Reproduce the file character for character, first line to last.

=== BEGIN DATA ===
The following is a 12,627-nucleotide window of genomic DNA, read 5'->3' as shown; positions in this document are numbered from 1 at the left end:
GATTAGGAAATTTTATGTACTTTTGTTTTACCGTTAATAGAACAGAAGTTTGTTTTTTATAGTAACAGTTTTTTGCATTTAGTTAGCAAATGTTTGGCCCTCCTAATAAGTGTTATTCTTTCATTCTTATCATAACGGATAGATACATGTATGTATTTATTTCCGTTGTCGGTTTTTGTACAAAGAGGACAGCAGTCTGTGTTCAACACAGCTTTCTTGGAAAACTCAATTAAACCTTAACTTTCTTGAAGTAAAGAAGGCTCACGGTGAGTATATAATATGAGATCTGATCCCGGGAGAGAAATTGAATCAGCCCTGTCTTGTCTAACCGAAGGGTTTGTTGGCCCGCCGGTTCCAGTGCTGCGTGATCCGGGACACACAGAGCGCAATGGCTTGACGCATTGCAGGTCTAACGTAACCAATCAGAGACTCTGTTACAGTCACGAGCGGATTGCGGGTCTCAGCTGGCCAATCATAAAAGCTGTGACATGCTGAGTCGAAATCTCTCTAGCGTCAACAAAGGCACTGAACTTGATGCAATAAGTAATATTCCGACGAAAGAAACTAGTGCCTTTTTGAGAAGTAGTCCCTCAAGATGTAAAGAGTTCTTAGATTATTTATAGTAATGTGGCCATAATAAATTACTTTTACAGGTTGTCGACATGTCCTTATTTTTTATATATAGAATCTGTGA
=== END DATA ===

The following is a 12,627-nucleotide window of genomic DNA, read 5'->3' as shown; positions in this document are numbered from 1 at the left end:
GATTAGGAAATTTTATGTACTTTTGTTTTACCGTTAATAGAACAGAAGTTTGTTTTTTATAGTAACAGTTTTTTGCATTTAGTTAGCAAATGTTTGGCCCTCCTAATAAGTGTTATTCTTTCATTCTTATCATAACGGATAGATACATGTATGTATTTATTTCCGTTGTCGGTTTTTGTACAAAGAGGACAGCAGTCTGTGTTCAACACAGCTTTCTTGGAAAACTCAATTAAACCTTAACTTTCTTGAAGTAAAGAAGGCTCACGGTGAGTATATAATATGAGATCTGATCCCGGGAGAGAAATTGAATCAGCCCTGTCTTGTCTAACCGAAGGGTTTGTTGGCCCGCCGGTTCCAGTGCTGCGTGATCCGGGACACACAGAGCGCAATGGCTTGACGCATTGCAGGTCTAACGTAACCAATCAGAGACTCTGTTACAGTCACGAGCGGATTGCGGGTCTCAGCTGGCCAATCATAAAAGCTGTGACATGCTGAGTCGAAATCTCTCTAGCGTCAACAAAGGCACTGAACTTGATGCAATAAGTAATATTCCGACGAAAGAAACTAGTGCCTTTTTGAGAAGTAGTCCCTCAAGATGTAAAGAGTTCTTAGATTATTTATAGTAATGTGGCCATAATAAATTACTTTTACAGGTTGTCGACATGTCCTTATTTTTTATATATAGAATCTGTGA